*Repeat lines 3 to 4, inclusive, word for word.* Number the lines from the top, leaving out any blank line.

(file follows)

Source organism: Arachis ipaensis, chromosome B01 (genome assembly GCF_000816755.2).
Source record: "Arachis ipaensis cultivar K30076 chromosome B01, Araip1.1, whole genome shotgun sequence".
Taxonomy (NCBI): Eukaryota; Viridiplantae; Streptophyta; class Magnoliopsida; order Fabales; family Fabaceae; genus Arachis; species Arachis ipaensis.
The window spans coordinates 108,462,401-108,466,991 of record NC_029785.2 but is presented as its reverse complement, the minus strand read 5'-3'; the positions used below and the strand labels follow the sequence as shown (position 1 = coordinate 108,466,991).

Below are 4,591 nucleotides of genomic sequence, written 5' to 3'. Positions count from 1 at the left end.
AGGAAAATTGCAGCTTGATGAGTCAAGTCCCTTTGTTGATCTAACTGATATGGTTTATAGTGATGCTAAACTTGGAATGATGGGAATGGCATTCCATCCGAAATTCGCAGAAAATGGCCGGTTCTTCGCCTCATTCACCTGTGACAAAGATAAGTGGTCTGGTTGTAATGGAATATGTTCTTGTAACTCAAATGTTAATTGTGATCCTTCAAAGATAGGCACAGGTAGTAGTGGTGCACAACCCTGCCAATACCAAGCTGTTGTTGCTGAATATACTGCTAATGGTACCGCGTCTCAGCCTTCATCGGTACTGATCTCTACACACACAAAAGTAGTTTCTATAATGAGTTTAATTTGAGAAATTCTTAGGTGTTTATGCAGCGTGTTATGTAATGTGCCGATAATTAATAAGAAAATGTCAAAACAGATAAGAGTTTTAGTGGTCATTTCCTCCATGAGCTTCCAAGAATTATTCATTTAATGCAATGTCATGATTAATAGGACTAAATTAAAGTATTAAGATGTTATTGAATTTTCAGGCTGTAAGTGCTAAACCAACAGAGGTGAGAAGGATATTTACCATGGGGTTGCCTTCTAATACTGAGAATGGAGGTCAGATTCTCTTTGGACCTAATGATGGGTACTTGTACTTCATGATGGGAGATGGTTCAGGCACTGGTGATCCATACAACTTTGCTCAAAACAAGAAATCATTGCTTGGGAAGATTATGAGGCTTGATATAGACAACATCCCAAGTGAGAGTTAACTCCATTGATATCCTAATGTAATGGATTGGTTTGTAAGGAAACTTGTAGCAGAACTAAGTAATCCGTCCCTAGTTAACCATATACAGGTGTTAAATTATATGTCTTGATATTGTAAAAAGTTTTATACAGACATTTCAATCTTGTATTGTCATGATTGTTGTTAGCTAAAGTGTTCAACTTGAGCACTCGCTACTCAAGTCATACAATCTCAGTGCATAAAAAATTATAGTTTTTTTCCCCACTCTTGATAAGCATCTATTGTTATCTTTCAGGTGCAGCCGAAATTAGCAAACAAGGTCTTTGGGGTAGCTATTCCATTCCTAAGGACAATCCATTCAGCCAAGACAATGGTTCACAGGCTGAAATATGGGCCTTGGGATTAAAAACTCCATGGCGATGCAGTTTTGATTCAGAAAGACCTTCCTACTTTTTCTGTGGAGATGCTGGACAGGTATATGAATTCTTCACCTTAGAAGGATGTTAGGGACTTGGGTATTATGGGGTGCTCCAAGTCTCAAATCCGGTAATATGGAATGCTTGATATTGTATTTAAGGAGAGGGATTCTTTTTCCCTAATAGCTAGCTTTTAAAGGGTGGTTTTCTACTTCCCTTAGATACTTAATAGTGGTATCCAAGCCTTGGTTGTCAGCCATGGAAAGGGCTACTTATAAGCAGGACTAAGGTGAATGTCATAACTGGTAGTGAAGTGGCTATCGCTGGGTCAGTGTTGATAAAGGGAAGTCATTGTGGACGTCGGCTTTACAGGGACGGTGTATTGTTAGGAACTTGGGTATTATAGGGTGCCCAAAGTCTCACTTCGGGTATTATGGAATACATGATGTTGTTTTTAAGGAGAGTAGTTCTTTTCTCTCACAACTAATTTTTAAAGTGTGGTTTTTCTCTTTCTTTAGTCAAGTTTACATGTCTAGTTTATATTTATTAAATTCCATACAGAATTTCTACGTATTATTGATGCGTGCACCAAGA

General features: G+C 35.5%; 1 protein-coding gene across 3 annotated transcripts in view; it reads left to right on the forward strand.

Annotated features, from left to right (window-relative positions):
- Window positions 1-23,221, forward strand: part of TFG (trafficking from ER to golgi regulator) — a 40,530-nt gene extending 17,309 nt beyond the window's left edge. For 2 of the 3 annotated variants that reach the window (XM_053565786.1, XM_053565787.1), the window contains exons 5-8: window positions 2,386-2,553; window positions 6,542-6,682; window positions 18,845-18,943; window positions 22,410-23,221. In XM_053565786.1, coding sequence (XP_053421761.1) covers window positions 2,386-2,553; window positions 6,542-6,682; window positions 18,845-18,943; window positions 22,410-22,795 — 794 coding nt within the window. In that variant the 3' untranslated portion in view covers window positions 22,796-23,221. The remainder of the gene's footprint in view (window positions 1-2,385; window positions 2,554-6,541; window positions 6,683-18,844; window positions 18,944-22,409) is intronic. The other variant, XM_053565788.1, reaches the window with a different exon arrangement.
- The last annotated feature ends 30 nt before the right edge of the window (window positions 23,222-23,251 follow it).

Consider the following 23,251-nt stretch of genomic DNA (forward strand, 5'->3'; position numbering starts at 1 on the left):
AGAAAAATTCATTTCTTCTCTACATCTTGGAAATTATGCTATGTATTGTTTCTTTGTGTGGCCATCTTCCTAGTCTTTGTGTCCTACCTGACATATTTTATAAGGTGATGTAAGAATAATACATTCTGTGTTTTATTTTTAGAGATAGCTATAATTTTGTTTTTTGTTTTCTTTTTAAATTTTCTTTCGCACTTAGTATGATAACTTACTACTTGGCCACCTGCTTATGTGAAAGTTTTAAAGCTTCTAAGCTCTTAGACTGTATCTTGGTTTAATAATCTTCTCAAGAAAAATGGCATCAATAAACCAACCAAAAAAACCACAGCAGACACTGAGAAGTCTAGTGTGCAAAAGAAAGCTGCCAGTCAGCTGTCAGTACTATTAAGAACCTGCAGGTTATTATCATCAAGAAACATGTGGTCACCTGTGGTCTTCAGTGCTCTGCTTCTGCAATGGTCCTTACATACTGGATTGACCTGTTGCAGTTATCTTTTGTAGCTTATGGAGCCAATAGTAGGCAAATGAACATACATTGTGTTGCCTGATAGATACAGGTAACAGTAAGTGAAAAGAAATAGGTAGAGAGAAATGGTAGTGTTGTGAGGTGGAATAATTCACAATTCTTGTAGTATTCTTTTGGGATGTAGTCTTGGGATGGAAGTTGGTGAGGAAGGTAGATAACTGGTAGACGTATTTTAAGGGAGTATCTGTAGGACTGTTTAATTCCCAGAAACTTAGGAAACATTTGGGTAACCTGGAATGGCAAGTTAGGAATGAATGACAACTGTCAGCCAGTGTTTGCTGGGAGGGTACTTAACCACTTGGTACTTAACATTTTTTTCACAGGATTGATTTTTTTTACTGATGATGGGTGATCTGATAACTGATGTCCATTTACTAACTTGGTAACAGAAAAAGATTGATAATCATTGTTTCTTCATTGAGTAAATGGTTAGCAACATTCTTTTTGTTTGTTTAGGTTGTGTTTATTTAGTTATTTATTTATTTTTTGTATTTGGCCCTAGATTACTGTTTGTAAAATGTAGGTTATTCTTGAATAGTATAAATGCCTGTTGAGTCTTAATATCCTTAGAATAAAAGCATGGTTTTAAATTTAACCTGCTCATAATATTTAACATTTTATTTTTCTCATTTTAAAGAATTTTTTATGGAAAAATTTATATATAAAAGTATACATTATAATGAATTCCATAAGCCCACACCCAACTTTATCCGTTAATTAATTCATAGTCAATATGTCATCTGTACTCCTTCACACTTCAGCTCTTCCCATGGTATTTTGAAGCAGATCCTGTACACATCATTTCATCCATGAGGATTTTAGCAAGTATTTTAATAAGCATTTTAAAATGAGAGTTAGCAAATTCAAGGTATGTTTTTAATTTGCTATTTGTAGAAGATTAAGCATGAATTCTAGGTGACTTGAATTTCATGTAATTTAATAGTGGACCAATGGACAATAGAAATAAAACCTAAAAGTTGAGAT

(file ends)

Taxonomy (NCBI): Eukaryota; Viridiplantae; Streptophyta; class Magnoliopsida; order Fabales; family Fabaceae; genus Arachis; species Arachis ipaensis.
The window spans coordinates 108,462,401-108,466,991 of record NC_029785.2 but is presented as its reverse complement, the minus strand read 5'-3'; the positions used below and the strand labels follow the sequence as shown (position 1 = coordinate 108,466,991).